Map of Indonesia and a headshot of Taufiq Alimi.
Meeting with fishers on fish catch length measurements.
"We’ve strengthened ties with our communities, their leaders, and even high-level government officials. We’ve made evident the power of the Fish Forever approach to strengthen the resilience of Honduras’ coastal communities.”
Diana Vasquez, VP Central America

Mesoamerican Reef Highlights

In November, Hurricanes Eta and Iota battered the Caribbean coast of Honduras. While members of our team are safe, the devastation will impact our work in the months ahead. We will keep you updated of both challenges and progress in the region.

Map of the Mesoamerican Reef and a headshot of Diana Vasquez. .
Pride event in Honduras.
"We revisited our delivery model for the new normal. It took months, but we successfully re-engaged the government and the communities, and we will soon be establishing the first set of managed access with reserves in Mozambique!”  
Angelica Dengo, VP Mozambique

Mozambique Highlights

  • Celebrated a landmark regulation empowering community-based fisheries management, a major step toward giving coastal communities formal rights to access and steward their fisheries.
  • Met with Mozambique’s Minister of Sea, Inland Waters and Fisheries to discuss our partnership to advance community-based fisheries management.
  • Supported fishing communities in developing 19 alternative livelihood business plans to reduce dependency and alleviate pressure on fishing grounds.

Map of Mozambique and a headshot of Angelica Dengo.
Meeting with the Mozambican government.
"No typhoon, earthquake or global pandemic can stop our momentum if we all decide it’s something we want to do.”
Rocky Sanchez Tirona, VP Philippines

Philippines Highlights

  • Held a virtual Kumustahan, convening local leaders from 19 local government units and 20 additional communities to share success stories about responding to the pandemic.
  • Partnered with the Bank of the Philippines Islands to provide mobile banking services for 16 Fish Forever Savings Clubs in the Philippines.
  • Launched a Fishing for Climate Resilience campaign to protect mangroves and other nature-based solutions to climate change.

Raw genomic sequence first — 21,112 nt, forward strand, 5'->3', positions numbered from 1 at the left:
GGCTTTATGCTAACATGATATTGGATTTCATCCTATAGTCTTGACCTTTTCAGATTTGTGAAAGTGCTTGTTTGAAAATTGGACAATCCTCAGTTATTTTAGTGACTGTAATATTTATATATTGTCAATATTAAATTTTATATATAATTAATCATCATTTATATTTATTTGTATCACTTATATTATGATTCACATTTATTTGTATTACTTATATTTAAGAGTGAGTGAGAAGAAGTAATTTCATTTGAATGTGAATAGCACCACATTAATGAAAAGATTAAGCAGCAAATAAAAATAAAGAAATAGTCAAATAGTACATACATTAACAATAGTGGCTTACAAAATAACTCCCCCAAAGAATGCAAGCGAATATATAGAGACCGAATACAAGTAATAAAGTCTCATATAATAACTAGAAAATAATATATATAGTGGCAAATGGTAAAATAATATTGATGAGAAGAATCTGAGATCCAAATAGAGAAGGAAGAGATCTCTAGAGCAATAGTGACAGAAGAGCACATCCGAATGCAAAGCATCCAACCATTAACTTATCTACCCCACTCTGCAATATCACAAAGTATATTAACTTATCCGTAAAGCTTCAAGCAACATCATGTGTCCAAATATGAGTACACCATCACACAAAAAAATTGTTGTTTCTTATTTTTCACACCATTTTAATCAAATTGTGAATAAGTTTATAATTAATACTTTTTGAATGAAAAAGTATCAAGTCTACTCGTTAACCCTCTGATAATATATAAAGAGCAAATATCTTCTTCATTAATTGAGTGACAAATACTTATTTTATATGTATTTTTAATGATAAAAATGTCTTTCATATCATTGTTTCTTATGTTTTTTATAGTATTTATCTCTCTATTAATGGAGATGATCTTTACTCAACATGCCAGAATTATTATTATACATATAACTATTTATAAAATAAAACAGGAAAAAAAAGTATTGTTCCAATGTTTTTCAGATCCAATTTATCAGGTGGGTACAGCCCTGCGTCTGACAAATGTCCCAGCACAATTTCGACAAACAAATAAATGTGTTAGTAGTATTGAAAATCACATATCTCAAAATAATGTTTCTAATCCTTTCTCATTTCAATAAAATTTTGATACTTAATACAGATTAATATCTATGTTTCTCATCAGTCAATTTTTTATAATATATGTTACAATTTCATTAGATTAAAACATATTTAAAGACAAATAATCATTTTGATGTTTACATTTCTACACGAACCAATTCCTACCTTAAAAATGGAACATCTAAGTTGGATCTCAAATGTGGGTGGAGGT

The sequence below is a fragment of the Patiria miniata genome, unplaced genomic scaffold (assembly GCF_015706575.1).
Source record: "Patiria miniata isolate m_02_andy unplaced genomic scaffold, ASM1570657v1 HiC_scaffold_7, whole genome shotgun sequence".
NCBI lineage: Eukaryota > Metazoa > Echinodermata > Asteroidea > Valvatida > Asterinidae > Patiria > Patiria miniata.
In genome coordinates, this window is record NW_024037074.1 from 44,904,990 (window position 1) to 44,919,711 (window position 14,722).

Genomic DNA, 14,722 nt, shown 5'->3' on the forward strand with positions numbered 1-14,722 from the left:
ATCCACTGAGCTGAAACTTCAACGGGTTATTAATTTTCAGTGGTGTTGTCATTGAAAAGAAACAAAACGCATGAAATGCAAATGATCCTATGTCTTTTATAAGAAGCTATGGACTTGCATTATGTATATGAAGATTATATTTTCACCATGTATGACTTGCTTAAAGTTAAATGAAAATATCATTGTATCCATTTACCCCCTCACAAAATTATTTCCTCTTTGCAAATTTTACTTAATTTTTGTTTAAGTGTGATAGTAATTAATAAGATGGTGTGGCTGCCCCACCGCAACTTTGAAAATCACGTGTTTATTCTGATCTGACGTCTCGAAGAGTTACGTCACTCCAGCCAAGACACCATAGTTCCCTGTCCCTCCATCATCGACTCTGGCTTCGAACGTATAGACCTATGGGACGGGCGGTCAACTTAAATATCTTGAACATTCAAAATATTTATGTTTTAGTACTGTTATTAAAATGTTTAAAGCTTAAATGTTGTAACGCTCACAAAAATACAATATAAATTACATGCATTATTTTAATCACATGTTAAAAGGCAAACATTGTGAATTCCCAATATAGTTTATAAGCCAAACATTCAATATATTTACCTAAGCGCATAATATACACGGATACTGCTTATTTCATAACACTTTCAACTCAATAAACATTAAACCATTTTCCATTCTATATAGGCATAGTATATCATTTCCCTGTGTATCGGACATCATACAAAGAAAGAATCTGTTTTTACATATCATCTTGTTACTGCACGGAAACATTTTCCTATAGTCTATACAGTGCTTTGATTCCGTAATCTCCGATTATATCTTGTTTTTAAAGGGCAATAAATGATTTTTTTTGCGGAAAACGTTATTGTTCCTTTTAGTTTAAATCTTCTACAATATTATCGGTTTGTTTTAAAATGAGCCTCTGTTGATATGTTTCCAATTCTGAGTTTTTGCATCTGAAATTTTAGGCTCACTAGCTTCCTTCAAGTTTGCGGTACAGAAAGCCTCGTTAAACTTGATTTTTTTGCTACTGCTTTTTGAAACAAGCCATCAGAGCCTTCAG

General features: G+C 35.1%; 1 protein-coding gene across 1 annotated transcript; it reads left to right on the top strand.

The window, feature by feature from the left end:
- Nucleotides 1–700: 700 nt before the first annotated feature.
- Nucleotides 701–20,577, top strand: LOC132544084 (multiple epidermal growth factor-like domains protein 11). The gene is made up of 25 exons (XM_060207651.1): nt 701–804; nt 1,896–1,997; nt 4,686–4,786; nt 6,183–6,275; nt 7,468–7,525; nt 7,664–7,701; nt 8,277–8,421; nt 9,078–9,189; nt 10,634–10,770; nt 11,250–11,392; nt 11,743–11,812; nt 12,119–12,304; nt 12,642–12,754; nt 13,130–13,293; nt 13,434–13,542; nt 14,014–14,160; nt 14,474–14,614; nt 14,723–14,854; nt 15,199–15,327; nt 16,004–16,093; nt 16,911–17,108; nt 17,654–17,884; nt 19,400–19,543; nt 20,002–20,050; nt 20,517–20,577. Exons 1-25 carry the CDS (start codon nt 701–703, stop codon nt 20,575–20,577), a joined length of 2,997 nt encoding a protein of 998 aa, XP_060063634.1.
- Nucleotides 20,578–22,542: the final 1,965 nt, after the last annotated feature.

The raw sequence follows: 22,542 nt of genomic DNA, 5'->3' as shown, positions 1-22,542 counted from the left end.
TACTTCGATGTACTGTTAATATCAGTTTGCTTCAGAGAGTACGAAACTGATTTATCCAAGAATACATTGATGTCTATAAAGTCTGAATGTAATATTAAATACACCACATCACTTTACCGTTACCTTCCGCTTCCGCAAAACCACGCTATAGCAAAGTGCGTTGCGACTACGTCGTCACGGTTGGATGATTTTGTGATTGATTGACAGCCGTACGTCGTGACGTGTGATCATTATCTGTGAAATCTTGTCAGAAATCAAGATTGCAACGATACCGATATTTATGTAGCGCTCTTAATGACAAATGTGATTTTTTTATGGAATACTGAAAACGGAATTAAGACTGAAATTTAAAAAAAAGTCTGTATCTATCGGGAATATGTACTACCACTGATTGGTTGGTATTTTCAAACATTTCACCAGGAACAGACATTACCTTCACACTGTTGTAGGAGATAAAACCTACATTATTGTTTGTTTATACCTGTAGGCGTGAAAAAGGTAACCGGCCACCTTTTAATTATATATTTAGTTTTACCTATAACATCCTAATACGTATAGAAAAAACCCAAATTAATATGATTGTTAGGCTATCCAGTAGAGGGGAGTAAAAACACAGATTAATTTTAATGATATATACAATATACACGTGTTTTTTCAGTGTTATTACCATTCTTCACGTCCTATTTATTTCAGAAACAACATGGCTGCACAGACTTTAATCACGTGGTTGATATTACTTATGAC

Map of the Philippines and a headshot of Rocky Sanchez Tirona.
Fishers with registration cards.

Sparking Conversations

While we’re accustomed to creating engaging in-person experiences, the pandemic required us to pivot. We launched Rare Conversations, a virtual engagement series featuring live conversations between Rare staff and thought leaders from the intersection of conservation, behavioral science and design thinking. Over 500 people attended our first three Rare Conversations, which will continue into 2021.

Rare Conversations with Julie Packard, Robert Frank and Sarah Stein Greenberg.

From left to right: Dr. Madhuri Karak, Rare Center for Behavior & the Environment; Julie Packard, Monterey Bay Aquarium; Dr. Robert Frank, Cornell University; Rocky Sanchez Tirona, Rare Philippines; and Sarah Stein Greenberg, Stanford University d.School.

From left to right: Dr. Madhuri Karak, Rare Center for Behavior & the Environment; Julie Packard, Monterey Bay Aquarium; Dr. Robert Frank, Cornell University; Rocky Sanchez Tirona, Rare Philippines; and Sarah Stein Greenberg, Stanford University d.School.

Innovation and Impact

The COVID-19 pandemic didn’t slow down our program teams. Rather, it inspired us to innovate and find new solutions while still delivering on the impact we promised our donors, our partners, and ourselves.

Farmer in Colombia working in the fields.
Erik Thulin speaking at TEDx.
Solution Search Water pollution and behavior change.

Center for Behavior and the Environment logo

The BE.Center: Building Demand for Behavior-Centered Design

As conservation’s first center dedicated to behavioral design, the Center for Behavior & the Environment (BE.Center) is transforming how the environmental sector tackles our global challenges. The team has made major strides in building the field. Some highlights include:

  • Launching, a first-of-its-kind online platform, which has already attracted more than 750 members in 79 countries.
  • Releasing the Theory of Cooperative Behavior Adoption to accompany the BE.Center Behavioral Science Lead Dr. Erik Thulin’s TEDx Salon Cambridge talk. This guide walks practitioners through how to use behavioral insights to solve cooperative dilemmas, many of which are commonly found in natural resource management.
  • Kevin Green, head of the BE.Center, joined environmentalist Bill McKibben, Karenna Gore, and other luminaries for a panel discussion on climate change at Chicago’s Spertus Institute for Jewish Learning and Leadership.
  • Launching our sixth Solution Search competition to surface, spotlight and accelerate proven behavioral solutions to reduce water pollution. This contest, Water Pollution & Behavior Change, is in partnership with 11th Hour Racing, The Circulate Initiative, the Inter-American Development Bank, Lonely Whale, The Nature Conservancy, and Ocean Conservancy.
  • Celebrating the adoption of a landmark motion before the International Union for Conservation of Nature (IUCN)—the largest convened body of conservation organizations—calling on members to design behavior-centered solutions. Rare was the lead sponsor on this motion as it also gathered 27 other organizations to co-sponsor.

Fish Forever portal.

Fish Forever Portal

Fish Forever Portal

Savings clubs in the Philippines.

Fish Forever logo

Fish Forever: Building Networks of Progress